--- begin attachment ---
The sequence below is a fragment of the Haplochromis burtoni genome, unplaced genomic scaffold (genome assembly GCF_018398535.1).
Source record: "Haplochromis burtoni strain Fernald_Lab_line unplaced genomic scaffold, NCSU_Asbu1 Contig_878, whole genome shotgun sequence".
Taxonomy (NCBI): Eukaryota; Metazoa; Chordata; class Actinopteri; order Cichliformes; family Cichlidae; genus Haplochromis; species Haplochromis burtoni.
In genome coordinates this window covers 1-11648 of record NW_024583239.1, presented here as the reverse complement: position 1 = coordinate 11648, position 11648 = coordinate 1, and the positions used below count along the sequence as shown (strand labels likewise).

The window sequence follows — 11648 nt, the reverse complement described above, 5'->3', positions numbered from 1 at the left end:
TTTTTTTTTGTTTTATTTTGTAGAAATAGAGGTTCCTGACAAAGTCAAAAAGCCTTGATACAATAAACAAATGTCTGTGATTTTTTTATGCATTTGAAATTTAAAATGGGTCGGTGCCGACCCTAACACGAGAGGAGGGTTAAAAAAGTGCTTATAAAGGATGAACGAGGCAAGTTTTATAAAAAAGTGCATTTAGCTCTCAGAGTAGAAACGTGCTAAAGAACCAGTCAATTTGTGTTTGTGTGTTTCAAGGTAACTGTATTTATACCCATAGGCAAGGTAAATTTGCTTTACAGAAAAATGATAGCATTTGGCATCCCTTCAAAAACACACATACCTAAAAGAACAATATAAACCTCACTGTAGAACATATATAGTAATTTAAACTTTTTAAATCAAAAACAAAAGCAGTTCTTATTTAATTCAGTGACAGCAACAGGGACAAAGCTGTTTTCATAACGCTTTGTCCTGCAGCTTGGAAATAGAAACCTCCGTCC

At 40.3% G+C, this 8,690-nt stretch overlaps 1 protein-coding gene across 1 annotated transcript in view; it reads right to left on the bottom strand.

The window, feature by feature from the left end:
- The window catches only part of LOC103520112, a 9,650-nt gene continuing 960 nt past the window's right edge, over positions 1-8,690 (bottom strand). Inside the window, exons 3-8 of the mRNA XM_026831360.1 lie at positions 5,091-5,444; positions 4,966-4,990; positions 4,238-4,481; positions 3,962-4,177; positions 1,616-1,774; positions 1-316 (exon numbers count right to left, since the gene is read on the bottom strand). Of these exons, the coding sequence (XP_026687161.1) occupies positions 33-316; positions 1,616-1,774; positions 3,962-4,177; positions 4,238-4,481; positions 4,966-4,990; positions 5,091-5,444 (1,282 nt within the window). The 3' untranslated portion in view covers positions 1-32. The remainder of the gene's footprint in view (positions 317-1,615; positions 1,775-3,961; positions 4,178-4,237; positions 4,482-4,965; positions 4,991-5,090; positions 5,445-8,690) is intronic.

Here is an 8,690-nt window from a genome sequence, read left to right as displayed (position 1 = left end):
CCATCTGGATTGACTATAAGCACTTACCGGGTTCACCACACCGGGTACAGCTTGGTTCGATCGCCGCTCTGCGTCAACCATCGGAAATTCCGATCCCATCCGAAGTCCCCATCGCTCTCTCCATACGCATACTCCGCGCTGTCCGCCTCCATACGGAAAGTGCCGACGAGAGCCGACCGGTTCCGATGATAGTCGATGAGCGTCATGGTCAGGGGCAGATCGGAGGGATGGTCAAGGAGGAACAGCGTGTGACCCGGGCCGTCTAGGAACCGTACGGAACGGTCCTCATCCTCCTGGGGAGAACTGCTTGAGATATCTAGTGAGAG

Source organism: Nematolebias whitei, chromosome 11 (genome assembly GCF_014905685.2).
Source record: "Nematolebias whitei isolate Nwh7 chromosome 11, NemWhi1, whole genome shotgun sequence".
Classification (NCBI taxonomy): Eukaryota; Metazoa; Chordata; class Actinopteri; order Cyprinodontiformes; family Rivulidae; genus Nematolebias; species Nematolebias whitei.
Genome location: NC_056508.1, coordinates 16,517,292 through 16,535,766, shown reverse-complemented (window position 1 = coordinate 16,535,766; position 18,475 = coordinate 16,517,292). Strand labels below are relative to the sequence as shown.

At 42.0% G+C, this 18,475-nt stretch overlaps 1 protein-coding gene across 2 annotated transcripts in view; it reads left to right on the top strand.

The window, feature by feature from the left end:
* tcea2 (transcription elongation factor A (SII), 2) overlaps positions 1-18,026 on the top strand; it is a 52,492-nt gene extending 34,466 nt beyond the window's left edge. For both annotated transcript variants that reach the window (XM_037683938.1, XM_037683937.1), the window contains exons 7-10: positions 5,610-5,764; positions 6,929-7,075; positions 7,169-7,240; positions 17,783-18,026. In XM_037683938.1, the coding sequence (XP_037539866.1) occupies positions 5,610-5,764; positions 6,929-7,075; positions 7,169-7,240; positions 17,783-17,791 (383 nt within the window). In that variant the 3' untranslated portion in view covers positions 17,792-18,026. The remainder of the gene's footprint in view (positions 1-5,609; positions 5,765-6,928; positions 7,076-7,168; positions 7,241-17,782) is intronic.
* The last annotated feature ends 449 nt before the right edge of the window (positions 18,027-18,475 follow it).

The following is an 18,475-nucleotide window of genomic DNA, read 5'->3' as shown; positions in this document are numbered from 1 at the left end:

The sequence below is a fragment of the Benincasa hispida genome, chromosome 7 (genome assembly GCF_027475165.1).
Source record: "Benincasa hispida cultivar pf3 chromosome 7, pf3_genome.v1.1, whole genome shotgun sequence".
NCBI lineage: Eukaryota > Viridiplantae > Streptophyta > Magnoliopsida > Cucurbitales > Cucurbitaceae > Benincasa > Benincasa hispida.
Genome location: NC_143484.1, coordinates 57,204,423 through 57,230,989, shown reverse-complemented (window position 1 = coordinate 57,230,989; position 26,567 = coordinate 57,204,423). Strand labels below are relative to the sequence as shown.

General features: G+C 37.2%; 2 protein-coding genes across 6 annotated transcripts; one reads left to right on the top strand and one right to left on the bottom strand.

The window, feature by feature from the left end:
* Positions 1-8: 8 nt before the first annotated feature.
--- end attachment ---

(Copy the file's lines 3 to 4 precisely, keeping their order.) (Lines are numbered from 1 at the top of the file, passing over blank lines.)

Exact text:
Taxonomy (NCBI): Eukaryota; Metazoa; Chordata; class Actinopteri; order Cichliformes; family Cichlidae; genus Haplochromis; species Haplochromis burtoni.
In genome coordinates this window covers 1-11648 of record NW_024583239.1, presented here as the reverse complement: position 1 = coordinate 11648, position 11648 = coordinate 1, and the positions used below count along the sequence as shown (strand labels likewise).